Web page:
A' Chir's West face, seen from Beinn Tarsuinn.  Climbers: surely the cliff below the summit would yield a few lines.  Very similar to the Souwester area of the Rosa.  And it faces the right way...

More great views of Jura.  Meall nan Damh looks particularly fine from Beinn Tarsuinn.  It's a brilliant hill

Sail Chalmadale from Beinn Tarsuinn's N (highest) summit.  The peak to the R of the cairn is Mullach Buidhe

Take note: Arran has more than one Mullach Buidhe, and more than one Beinn Tarsuinn.  Be sure you are referencing against the correct hills on the map!


From the summit of Beinn Tarsuinn initially trend ESE, in the direction of Pt. 514m, before heading NE to the bealach between Tarsuinn & Beinn Bhreac.

The descent is loose & bouldery.  Watch the ankles.

The boulders are too large for the descent to constitute a scree run, yet too small to freely jump over.

Looking back up the descent slope:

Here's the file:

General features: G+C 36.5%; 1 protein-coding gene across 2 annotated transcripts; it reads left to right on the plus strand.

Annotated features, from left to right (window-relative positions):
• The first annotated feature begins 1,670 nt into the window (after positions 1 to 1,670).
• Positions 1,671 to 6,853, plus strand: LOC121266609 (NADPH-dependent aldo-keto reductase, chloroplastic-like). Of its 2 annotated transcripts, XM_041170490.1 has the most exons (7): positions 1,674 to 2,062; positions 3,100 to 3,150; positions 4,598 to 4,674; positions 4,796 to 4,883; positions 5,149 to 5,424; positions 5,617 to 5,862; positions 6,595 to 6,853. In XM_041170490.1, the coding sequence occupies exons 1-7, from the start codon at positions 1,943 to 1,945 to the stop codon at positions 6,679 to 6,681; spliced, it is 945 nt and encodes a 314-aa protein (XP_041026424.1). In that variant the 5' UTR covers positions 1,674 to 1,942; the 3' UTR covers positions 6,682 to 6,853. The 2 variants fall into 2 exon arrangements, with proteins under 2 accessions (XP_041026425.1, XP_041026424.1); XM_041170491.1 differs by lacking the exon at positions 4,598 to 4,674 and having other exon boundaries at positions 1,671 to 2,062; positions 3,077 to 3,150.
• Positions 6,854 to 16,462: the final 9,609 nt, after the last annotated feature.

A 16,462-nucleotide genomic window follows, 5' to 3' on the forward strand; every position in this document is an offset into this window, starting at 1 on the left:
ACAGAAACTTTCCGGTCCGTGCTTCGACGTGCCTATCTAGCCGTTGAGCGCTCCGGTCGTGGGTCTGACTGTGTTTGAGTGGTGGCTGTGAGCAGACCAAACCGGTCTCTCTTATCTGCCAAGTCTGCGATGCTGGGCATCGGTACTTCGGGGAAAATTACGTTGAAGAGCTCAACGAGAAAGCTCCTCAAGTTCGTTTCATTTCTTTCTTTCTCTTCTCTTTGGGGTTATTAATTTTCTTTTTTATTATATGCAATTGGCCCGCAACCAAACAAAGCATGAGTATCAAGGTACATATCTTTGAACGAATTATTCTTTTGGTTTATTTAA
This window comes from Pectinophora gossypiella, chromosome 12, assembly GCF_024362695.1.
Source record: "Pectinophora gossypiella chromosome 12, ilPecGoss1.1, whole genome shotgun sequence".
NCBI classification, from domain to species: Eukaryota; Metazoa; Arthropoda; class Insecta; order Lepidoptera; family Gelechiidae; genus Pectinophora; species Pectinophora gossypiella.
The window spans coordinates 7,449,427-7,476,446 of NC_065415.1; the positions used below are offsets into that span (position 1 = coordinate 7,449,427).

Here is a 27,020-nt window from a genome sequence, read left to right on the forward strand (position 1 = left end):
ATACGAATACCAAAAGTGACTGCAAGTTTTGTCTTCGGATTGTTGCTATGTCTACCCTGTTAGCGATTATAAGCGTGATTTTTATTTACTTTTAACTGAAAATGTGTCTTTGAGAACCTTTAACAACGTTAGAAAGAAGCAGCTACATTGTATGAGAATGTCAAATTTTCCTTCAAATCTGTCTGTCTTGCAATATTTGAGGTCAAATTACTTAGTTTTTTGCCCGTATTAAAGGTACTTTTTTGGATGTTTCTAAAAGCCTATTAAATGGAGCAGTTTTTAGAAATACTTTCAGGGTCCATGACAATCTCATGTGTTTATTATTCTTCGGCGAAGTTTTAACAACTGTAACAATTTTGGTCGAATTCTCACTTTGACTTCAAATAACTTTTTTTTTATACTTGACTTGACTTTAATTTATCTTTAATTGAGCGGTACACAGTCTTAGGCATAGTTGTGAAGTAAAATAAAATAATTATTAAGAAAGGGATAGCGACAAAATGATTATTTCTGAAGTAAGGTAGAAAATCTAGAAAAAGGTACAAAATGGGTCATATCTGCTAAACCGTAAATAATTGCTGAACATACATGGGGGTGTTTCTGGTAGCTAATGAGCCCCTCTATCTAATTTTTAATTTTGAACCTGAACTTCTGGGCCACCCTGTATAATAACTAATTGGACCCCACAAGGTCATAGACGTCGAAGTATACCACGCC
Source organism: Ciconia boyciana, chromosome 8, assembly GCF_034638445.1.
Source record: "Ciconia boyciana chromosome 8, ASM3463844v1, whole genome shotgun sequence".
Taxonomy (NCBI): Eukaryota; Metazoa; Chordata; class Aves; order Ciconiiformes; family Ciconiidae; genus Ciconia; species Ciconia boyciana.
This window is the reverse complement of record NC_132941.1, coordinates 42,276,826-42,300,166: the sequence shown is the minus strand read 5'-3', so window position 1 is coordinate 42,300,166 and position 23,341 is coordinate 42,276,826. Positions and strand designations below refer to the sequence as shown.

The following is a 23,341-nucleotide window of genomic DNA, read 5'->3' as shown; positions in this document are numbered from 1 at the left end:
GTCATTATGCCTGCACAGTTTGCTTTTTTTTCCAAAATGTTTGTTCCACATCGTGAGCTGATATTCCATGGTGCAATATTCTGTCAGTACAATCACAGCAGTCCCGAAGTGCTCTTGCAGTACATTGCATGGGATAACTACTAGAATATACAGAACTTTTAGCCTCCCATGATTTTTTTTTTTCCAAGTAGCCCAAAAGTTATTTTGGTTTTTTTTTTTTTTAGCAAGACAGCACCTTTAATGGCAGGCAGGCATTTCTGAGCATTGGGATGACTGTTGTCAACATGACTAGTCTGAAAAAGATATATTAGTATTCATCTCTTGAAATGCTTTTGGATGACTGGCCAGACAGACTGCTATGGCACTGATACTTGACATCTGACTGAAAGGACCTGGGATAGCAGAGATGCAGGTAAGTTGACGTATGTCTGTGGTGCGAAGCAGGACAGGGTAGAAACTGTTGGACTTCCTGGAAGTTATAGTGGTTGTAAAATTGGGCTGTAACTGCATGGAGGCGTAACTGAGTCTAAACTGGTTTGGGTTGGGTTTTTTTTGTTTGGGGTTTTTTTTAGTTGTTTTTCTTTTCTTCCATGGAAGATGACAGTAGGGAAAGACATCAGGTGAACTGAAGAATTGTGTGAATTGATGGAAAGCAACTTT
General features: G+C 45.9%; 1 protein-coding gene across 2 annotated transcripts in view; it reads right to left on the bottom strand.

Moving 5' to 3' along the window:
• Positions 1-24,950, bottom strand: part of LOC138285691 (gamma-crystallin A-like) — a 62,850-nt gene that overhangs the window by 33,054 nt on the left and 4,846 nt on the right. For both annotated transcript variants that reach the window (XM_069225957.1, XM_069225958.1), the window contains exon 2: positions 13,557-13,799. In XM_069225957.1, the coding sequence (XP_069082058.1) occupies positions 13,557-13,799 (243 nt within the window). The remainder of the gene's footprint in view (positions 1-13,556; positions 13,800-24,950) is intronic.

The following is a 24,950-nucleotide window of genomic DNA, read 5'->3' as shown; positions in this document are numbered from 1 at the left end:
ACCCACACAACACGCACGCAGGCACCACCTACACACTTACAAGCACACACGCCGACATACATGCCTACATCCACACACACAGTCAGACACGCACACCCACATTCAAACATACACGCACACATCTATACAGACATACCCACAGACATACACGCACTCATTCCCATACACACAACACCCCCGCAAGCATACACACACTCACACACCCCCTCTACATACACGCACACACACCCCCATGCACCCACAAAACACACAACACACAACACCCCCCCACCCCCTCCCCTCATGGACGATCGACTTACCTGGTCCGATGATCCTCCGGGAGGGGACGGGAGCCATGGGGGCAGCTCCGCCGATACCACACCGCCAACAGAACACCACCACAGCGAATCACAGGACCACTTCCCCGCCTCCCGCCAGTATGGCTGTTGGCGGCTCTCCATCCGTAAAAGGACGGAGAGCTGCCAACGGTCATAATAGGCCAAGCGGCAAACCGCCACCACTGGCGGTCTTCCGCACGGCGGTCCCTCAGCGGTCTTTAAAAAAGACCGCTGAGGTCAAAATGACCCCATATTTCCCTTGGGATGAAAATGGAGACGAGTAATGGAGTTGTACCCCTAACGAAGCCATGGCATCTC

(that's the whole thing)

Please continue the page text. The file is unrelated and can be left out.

Looking back up the descent from Beinn Tarsuinn.  It's steeper than this photo would suggest

You could head further ENE and avoid the boulder slope, but you'll still hit boulders.

Just make a beeline for the bealach.

Head for the marker cairn at the head of Gleann Diomhan where you'll also meet the path (the path heads round to Loch na Davie).  Cut across the path, heading straight for Beinn Bhreac.


Beinn Bhreac, seen from just before the path heading up from Gleann Diomhan


My suggested ascent line for Beinn Bhreac is as follows:



Keep to the grass/heather, where possible.  The granite boulders are quite loose in places.


Glen Iorsa, seen from the ascent of Beinn Bhreac.  Off to the L is Beinn Nuis.  The small distant peak to the R of the glen is Sail Chalmadale.  Beinn Tarsuinn rises to the R

Sail Chalmadale, Loch Tanna, Dubh Loch & the Western Hills from Beinn Bhreac

Looking beyond Gleann Easan Bhiorach to Fionn Bhealach from Beinn Bhreac.  The cliff on the R is Torr Nead an Eoin

Looking NNW to the remaining hills

The above image, with names:



Meall nan Damh & Lochan a' Mhill, seen from the Beinn Bhreac descent

Beinn Bhiorach from the Bhiorach-Bhreac bealach.  Fine little summit; the most peak-like in the area

The northern hills of this run (i.e. Beinn Bhreac - Cnoc Leacainn Duibhe) make a great round from Lochranza.  Thoroughly recommended.


Beinn Tarsuinn, seen from the ascent of Beinn Bhiorach